And speaking of “singing for its supper…” the 60-foot ‘Limelight’ hydrangea hedge separating the Winter Garden from the Orangerie parterres is a long-anticipated early fall bloomer. Dare I say she’s downright sexy when the wind is blowing and she’s swaying and dancing in an almost provocative fashion (watch her perform on my Instagram page @PrivateNewport).

Oops #7: This specific spot has received a lot of attention (and maybe more thought and dollars than deserved), but such is the plight of one besotted with this “child.” While the ‘Limelight’ stays white much longer than an earlier hydrangea we had tried, it is impossible as a cut flower. Can you imagine the frustration of looking at these blousy beauties? And, finding that they don’t last longer in a vase than 18 hours…try as hard as I might!

I close with probably one of the signature plantings of our garden, the two matched pairs of cherries ‘Hally Jolivette’ in front of the Orangerie. I try to organize my travel schedule just to be here when they burst out in mid-April.

Oops #8: The fact that they are standards (with trunks that grow in width every time they’re pruned…who knew?) is part of their specimen candidacy. But it also means that they are more delicate and fragile. For the last five years they have been struggling with a fungus disease. It was touch and go for awhile, trying to maintain them while honoring our commitment to organic practices. But we can now safely give them a good interior thinning out, which will facilitate healing air moving through them. Fingers crossed for the next 20 years!

As we close the garden for the season, I’d like to give a well deserved shout out to the garden’s major domo, Kathleen Cotta. For eleven years she has been planting, pruning, digging and moving, nursing plants along without a greenhouse, pulling off the unthinkable, and all in all, finessing the Ooops! I wouldn’t have these beautiful images without all her hard work and dedication! Thank you, dear Kat Kat.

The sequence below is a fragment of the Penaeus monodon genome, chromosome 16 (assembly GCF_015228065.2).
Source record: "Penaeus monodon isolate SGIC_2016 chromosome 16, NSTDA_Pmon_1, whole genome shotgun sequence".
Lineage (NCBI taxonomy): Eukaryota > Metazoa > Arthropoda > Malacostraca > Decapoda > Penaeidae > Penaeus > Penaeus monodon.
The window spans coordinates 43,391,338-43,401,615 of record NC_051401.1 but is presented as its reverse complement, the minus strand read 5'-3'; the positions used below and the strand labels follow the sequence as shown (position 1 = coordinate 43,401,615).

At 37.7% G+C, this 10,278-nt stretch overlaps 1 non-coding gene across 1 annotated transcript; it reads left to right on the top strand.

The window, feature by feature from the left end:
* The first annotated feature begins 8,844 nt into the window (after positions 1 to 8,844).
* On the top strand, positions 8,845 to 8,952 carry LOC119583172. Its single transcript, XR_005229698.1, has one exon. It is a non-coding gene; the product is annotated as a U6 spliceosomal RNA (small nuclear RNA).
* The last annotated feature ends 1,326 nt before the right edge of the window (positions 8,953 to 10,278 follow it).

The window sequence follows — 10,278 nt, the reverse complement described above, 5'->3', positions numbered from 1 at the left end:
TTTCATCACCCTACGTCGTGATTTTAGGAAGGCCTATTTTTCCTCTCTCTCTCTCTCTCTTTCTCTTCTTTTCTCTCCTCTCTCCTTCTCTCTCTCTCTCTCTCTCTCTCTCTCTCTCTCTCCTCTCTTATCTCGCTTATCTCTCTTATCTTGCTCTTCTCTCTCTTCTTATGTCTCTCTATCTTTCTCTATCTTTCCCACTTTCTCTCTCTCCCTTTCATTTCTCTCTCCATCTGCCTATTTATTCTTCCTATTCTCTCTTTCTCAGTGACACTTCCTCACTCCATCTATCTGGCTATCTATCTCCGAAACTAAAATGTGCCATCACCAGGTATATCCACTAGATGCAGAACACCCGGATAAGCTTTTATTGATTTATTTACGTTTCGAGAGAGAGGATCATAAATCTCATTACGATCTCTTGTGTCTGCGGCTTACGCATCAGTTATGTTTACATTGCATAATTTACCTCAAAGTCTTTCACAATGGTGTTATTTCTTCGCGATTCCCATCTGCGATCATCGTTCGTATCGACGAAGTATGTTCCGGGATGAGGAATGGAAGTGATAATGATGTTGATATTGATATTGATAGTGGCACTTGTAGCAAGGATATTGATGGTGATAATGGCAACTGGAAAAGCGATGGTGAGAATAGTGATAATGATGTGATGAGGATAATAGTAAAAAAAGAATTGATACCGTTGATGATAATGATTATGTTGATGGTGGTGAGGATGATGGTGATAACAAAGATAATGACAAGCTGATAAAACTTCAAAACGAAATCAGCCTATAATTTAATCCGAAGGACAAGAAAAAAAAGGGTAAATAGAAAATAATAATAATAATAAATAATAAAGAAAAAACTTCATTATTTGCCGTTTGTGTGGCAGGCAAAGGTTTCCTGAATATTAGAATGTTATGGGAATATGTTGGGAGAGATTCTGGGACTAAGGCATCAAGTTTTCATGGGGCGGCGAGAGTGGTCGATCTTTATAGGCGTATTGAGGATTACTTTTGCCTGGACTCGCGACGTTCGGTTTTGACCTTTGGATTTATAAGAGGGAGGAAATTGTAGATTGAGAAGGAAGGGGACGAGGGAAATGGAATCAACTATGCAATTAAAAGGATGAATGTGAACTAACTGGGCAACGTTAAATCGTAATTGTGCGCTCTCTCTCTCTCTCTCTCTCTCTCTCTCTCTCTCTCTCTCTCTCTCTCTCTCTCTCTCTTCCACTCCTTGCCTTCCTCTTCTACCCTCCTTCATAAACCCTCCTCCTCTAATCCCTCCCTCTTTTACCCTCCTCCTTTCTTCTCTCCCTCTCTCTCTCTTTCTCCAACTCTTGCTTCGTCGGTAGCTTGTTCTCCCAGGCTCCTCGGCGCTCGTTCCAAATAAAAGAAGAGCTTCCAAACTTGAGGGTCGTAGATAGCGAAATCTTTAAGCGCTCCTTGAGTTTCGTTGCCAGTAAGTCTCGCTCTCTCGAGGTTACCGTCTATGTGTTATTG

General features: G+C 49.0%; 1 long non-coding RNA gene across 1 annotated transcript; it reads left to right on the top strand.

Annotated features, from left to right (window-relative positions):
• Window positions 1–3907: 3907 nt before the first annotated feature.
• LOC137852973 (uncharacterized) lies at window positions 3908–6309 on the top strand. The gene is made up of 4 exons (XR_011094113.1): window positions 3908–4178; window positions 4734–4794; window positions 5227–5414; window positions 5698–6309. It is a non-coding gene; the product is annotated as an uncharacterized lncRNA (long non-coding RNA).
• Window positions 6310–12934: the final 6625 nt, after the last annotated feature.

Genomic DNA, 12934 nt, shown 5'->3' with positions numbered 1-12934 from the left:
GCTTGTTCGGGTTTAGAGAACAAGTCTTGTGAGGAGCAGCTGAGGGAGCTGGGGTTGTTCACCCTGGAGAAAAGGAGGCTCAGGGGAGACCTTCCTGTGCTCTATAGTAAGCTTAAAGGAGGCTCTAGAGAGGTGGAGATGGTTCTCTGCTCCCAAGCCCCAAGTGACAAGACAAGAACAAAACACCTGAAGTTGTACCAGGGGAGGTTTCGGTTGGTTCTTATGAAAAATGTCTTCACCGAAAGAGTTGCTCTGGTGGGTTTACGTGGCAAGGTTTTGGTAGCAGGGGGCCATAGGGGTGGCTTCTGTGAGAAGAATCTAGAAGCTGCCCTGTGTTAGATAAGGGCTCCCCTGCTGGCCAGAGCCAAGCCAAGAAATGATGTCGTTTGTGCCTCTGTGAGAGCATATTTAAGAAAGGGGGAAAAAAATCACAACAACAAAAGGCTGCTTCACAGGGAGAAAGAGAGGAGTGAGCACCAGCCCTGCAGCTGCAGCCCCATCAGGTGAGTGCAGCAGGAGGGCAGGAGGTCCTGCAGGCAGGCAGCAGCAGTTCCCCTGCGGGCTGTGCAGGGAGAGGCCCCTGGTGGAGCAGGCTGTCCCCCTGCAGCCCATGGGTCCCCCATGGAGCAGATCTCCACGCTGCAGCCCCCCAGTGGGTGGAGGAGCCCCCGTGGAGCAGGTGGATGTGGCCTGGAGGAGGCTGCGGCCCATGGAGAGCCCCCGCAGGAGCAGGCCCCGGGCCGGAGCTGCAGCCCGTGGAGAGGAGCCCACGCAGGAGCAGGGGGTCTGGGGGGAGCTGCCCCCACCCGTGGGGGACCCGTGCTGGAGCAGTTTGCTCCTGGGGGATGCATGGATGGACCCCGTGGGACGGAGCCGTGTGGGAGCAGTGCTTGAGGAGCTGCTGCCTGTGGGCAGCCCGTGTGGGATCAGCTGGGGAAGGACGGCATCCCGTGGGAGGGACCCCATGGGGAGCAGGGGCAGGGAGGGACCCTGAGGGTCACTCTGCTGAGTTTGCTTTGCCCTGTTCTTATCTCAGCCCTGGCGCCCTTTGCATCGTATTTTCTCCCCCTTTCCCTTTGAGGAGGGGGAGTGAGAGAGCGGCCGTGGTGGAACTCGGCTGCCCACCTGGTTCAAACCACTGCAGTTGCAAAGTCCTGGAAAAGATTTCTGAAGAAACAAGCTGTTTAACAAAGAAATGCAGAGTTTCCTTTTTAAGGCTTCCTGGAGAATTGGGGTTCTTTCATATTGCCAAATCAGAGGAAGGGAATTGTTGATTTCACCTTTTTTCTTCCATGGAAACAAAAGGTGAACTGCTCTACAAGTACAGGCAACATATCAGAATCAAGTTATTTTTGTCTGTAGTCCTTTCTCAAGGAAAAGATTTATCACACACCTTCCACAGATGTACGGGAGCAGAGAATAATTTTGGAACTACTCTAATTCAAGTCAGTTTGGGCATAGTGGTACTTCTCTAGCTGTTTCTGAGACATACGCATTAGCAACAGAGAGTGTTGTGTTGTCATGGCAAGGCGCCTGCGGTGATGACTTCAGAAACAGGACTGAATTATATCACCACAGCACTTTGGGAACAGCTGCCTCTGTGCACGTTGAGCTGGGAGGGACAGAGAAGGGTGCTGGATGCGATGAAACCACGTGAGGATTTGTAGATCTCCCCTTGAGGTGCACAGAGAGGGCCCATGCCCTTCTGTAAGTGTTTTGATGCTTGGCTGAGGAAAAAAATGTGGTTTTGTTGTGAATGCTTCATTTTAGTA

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Bettie Bearden Pardee

About Bettie Bearden Pardee

Author of Private Newport and Living Newport, garden furniture designer (The Parterre Bench), national lecturer, and entertaining expert. An honoree for the second year on "The Salonniere 100 America's Best Party Hosts", she was also the host and creative producer of "The Presidential Palate: Entertaining at the White House".

14 thoughts on “Oops! in the Garden

  1. I too, am a hydrangea lover and am especially fond of Limelights. When I cut mine, I immerse the WHOLE flower, head first, into room temperature water. They can stay for minutes, hours and sometimes, I’ve left them over night. Remove from water, shake well and let dry before arranging. And that’s it…I do nothing to the stems and my flowers last until they dry on their own.

    This works here in Virginia and I hope it works for you too! Just make sure the flower cut is a mature bloom. Good luck!

    1. Thank you, Anna, for your kind suggestion. I think I”ve tried that hydrangea conditioning method also, but in appreciation for your comment, I will give it another. They are truly so gorgeous and the cool weather is keeping them white. FIngers crossed!! Happy Gardening, xB

  2. Thank you for sharing the fact the balance of planting often gets interrupted in the world of horticulture! I am dealing with a much smaller piece of property but have still run into a # of “oops” along the way. Your garden is still electrifying despite some of the issues you have encountered. I am especially relieved that you “hung in there” with those two beautiful cherry trees in front of your Orangerie. Kudos to your dedication and cheers to the loyalty of your knowledgable and skillful gardener Kathleen Cotta!